5 Attributes of a Great Mentor – Do You Fit the Bill?
Mentorship. The word is gaining a lot of traction in the public sector and is clearly a buzzword in 2017. But despite all the buzz, a lot of confusion surrounds what a mentor actually does.
So what makes a great mentor? What attributes come together in a person so they can become a true advisor for their colleagues?
To start, let’s go back to the definition of a mentor, which is: a trusted counselor or guide. And the idea sound simple enough. A mentor is someone who willingly offers advice to a fellow colleague to help them on their career path. A mentor relationship can be conducted through a robust training program or by simply grabbing coffee with a colleague.
But no matter the nature of the mentorship relationship there are a few clear indicators that show that a person would make an excellent mentor.
A true mentor…
Actively Listens – The average person can speak 150 words per minute, but they can listen to 1,000 words per minute. That discrepancy gives the listener plenty of time for their mind to wander. So the key to a great mentorship is to create a space for active listening – a place where the mentee not only feels heard, but empathized with. For tips on active listening, head here.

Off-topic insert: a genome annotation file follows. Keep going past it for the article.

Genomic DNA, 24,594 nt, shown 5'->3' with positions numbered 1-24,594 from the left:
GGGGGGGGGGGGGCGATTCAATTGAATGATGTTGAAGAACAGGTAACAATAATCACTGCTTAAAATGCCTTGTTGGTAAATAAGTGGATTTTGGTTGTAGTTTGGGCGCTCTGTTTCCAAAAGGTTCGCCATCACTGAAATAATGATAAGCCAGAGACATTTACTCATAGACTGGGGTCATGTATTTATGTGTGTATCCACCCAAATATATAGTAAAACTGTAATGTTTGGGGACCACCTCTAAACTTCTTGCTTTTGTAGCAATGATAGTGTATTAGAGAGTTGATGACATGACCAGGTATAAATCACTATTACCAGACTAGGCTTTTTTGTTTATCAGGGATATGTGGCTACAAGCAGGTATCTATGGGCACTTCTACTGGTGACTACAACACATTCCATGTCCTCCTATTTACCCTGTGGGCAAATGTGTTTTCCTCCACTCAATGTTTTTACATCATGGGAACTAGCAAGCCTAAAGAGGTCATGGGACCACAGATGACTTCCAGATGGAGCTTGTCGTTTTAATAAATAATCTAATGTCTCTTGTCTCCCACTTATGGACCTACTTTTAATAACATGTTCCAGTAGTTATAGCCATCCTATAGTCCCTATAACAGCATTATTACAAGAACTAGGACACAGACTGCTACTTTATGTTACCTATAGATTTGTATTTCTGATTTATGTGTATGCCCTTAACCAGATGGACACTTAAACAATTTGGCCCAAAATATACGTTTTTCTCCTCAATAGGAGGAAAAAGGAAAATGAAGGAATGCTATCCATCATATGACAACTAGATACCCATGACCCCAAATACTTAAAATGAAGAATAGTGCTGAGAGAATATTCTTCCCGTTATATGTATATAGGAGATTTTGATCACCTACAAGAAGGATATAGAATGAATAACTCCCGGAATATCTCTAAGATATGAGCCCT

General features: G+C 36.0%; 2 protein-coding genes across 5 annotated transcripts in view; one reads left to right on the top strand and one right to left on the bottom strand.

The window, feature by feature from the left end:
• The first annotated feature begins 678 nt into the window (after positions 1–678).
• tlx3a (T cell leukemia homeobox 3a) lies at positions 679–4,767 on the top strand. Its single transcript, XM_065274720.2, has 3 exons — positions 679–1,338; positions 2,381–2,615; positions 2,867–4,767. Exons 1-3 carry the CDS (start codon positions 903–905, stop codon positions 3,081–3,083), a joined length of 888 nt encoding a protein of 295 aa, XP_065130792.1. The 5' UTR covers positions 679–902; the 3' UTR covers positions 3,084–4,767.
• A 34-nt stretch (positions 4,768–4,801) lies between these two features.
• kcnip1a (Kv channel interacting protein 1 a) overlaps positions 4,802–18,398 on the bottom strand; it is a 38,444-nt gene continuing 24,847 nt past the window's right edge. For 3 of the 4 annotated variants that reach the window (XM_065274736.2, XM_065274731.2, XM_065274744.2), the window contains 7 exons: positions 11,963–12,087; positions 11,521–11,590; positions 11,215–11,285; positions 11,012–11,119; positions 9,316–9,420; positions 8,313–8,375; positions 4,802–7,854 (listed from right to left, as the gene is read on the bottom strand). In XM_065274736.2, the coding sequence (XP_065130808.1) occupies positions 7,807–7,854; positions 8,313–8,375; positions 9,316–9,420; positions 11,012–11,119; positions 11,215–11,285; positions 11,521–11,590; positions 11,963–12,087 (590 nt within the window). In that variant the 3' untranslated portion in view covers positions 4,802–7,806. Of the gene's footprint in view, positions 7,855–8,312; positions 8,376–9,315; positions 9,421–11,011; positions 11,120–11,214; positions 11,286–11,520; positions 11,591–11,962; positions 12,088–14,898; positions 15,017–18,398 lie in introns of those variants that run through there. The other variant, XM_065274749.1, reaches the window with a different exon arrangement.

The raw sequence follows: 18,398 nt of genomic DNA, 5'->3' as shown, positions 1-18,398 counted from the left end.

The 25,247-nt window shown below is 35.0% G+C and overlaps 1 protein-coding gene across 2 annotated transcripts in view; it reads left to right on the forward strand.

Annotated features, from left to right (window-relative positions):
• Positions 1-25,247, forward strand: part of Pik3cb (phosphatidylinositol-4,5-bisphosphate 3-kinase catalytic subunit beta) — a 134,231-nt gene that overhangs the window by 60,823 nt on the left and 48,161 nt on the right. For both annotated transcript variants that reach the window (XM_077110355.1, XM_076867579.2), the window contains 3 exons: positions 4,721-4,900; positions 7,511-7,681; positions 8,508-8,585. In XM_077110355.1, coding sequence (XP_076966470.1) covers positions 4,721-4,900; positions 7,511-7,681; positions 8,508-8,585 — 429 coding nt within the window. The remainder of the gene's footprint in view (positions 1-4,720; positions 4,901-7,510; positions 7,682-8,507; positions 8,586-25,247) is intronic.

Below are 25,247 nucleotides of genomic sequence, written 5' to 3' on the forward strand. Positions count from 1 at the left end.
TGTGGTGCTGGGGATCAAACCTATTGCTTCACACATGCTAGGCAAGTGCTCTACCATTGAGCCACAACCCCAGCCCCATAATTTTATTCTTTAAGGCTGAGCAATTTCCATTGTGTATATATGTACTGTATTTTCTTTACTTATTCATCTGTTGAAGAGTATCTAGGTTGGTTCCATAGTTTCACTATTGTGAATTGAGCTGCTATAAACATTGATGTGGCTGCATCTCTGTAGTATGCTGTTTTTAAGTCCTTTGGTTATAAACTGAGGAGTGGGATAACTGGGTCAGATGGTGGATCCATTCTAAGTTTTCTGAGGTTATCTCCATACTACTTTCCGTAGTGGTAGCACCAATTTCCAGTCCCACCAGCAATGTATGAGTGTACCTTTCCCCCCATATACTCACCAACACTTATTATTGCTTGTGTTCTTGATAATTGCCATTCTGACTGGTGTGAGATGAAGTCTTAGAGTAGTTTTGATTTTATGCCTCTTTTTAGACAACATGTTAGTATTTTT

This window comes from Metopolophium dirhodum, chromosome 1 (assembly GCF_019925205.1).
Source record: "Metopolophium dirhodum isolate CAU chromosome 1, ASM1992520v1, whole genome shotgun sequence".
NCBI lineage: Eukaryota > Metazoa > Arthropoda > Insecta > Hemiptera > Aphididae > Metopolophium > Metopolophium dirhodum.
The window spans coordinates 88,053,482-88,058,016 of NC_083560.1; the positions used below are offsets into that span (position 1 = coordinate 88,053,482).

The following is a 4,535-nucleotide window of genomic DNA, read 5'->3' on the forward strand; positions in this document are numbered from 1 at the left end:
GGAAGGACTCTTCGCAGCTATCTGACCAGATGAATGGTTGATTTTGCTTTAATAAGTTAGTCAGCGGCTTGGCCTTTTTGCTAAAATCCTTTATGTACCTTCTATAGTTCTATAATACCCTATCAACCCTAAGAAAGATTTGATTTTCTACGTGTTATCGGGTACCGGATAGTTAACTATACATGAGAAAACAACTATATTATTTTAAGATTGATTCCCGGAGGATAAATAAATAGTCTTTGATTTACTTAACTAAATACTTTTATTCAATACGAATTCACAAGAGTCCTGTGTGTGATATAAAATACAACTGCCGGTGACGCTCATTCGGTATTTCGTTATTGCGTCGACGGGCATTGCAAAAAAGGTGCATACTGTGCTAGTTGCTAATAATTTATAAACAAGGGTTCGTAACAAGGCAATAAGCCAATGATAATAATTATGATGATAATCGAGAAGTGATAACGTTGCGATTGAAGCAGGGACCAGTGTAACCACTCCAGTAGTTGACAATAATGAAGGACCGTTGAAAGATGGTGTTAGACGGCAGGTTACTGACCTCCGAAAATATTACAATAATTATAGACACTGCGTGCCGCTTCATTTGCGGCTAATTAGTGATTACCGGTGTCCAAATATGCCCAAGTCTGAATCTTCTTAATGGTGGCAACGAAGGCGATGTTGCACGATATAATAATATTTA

Offers Concrete Advice – Sometimes a mentee will come into a mentoring session with a vague or lofty goals. The key for a successful mentorship is to provide real, tangible steps a person can take to get ahead. Mentioning a specific training course or a particular leadership book to read are good examples of concrete steps a person can take.
Is Responsible and Respectful – A formal mentorship agreement means that both the mentor and mentee have committed to the process. A great mentor will follow through on that commitment. Obviously situations arise that could cause a mentor to miss a session here or there, but a great mentor will make sure to reschedule. And just as important, a good mentor will be present and respectful. Mentors won’t be checking their phones or emails during the mentorship session.
Advocates for your Mentee – One of the cornerstones of a great mentorship relationship is the investment a mentor makes in their mentee. If a mentor is willing to put in extra time to make sure that their mentee is getting the resources and advice they need to get ahead – that’s a hallmark of a great mentor.
Is Curious – This attribute might seem a bit odd, but curious mentors are invested in finding the best ways to help their mentee. They want to know more about how their mentee works and their goals in life. People who are curious tend to follow the “if there’s a will, there’s a way” philosophy. If they don’t know the answer or if they need help with something, they won’t sit back and wait; they’ll go looking for the answers. A curious mentor is a mentor who is ready to go the extra mile for their mentee.
Would you make a good mentor? Start thinking about ways you can share your expertise and experience with coworkers in your organization.